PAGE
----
Three and a half stars. Pretty good.
This seems to be a rare example of the "Romantic Comedy For Guys" sub-genre. Maybe it's because the comedy is more strongly emphasized than the romance; maybe it's because the protagonist Chris Brander (Ryan Reynolds) is portrayed in a quite ambiguous way--he might actually still be a complete jerk, rather than the fully reformed character a romantic comedy would generally have the leading man become. Nor is it a sex-filled or gross-out comedy designed to appeal to Men's lower-brainstem sense of humour. Sure, there are plenty of base laughs, but the film also has its share of subtlety.
The story is that Chris Brander was an overweight geek in high-school nerd, and madly in love with his best friend Jamie Palomino (Amy Smart). His confession of eternal love for her gets intercepted by a loutish classmate, and he ends up laughed out of Jamie's graduation party. Now, ten years later, he is a good-looking, successful record producer in LA, and an accomplished ladies man. Under orders from his boss (a short, but funny turn from Stephen Root), he is courting talentless pin-up Samantha James (Anna Faris) to try and get her to sign to their label. A trip to Paris turns sour, and the two of them end up in Chris's home town in New Jersey, which he hasn't visisted leaving school. When he bumps into Jamie in a bar, he finds that he is still in love with her, and he is determined to pursue her. This is made difficult, however, by the spoiled, psychotic starlet on his arm.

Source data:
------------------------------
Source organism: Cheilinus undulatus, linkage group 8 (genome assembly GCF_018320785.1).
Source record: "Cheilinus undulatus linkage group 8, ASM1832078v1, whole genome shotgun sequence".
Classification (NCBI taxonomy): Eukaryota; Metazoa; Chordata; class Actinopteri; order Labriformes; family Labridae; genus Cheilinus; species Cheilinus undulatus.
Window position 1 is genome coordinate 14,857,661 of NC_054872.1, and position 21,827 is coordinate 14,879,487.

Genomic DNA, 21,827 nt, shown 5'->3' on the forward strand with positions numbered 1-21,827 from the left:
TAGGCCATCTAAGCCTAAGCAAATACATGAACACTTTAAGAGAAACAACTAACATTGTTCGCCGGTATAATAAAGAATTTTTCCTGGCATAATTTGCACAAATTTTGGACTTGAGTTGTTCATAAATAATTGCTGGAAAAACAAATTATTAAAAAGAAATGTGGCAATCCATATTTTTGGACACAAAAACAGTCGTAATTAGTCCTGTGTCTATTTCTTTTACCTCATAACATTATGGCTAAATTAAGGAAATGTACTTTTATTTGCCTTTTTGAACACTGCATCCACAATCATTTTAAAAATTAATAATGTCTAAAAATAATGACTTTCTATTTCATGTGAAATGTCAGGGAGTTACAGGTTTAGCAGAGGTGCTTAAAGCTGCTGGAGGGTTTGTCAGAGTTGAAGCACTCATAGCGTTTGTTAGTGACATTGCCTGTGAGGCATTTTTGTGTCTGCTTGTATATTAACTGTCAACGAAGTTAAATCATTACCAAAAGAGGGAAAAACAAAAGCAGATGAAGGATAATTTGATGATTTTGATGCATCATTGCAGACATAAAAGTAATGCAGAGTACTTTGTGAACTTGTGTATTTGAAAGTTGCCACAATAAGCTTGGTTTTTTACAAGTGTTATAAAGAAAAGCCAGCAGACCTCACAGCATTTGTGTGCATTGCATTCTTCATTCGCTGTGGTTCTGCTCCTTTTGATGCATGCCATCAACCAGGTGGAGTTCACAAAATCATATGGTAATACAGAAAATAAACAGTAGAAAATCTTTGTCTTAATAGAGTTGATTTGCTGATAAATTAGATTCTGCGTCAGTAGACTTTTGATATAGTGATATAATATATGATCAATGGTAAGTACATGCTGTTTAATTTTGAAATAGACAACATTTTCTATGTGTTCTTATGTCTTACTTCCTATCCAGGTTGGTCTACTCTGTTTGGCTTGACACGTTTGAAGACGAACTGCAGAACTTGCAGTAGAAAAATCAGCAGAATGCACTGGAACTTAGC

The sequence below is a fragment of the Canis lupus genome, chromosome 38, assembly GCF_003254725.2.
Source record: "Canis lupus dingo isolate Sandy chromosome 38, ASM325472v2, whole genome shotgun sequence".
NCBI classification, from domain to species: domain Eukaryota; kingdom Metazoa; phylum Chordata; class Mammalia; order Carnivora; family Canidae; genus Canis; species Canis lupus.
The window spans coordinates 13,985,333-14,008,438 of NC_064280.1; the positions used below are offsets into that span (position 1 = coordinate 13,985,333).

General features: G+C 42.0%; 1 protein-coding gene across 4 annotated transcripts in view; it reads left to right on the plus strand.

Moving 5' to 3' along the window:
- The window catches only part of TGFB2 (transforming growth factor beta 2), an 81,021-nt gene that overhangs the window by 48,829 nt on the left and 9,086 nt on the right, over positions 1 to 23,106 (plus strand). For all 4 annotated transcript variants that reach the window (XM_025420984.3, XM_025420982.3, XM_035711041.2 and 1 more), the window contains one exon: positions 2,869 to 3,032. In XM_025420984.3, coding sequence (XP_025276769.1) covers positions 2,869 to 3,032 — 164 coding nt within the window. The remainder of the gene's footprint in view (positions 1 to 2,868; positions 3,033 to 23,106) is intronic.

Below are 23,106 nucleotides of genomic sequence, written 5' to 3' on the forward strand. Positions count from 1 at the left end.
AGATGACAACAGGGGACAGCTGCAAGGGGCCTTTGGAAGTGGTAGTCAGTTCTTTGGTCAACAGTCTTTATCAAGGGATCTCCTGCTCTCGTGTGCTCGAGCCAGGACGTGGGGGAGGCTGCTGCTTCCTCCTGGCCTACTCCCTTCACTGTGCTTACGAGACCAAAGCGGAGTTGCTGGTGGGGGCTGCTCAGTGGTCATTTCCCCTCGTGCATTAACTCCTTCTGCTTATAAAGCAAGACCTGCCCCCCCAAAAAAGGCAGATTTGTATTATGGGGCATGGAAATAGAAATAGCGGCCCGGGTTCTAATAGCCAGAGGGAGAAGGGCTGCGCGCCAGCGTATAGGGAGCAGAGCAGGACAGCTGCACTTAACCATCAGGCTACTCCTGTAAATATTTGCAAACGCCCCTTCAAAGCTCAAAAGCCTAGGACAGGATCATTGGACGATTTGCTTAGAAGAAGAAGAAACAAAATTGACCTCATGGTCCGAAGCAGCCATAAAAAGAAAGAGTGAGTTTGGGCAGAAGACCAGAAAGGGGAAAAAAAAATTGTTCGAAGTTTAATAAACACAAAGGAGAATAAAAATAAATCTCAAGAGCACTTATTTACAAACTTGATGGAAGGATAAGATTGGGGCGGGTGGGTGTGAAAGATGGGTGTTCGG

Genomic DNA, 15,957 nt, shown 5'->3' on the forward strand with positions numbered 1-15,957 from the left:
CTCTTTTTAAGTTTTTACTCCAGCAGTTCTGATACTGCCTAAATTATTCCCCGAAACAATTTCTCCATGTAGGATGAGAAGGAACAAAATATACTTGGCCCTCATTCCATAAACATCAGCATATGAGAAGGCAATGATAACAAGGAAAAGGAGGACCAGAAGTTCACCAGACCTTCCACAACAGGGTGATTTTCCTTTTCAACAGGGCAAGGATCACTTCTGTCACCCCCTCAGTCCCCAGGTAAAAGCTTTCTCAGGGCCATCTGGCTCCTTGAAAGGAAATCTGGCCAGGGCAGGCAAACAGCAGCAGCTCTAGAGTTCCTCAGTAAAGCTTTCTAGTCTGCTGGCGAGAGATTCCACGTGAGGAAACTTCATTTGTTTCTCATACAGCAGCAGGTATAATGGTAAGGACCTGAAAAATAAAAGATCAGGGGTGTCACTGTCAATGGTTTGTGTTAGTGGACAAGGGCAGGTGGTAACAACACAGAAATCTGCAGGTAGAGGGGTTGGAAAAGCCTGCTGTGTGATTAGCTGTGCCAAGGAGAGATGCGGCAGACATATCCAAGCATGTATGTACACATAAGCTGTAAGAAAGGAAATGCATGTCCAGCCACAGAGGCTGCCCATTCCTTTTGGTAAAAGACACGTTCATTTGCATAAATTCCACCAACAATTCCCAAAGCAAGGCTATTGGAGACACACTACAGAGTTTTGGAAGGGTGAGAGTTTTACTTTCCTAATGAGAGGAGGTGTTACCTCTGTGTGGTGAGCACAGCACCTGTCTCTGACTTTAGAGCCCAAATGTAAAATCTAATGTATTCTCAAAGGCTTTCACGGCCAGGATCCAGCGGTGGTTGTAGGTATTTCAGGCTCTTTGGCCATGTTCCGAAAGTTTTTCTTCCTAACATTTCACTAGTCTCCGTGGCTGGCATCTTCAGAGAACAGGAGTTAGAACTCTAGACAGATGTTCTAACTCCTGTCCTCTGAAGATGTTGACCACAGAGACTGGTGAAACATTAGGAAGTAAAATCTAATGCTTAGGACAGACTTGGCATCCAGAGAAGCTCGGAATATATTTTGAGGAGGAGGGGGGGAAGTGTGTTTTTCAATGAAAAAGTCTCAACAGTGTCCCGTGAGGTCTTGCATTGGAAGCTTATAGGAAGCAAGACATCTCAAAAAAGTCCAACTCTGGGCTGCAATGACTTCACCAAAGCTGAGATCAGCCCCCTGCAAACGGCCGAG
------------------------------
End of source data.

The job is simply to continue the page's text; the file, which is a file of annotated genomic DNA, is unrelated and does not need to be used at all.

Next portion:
With its themes of ambiguous homecoming and interrupted romance, it has touches of Grosse Pointe Blank to it, but Just Friends never tries to be that profound, or to explore the cognitive dissonance a ten-year gap can wreak. It takes a few key threads and plays them for laughs, but most of the story is about the here and now: Chris's attempts to get Samantha out of his hair, his failed attempts to impress Jamie with the person he has become, and his clashes with a rival suitor.
I love Ryan Reynolds, but I think he's at his best when he underplays his comedy. There are some scenes where he hams up his performance in a Jim Carrey/Ben Stiller style, and they just didn't work for me. Amy Smart is more than equal to him as a romantic foil, and Anna Faris is splendidly disturbed. Overall, it's a far better better and funnier film than I had been expecting based on the trailer. It's not a classic, but I certainly walked out with a smile on my face.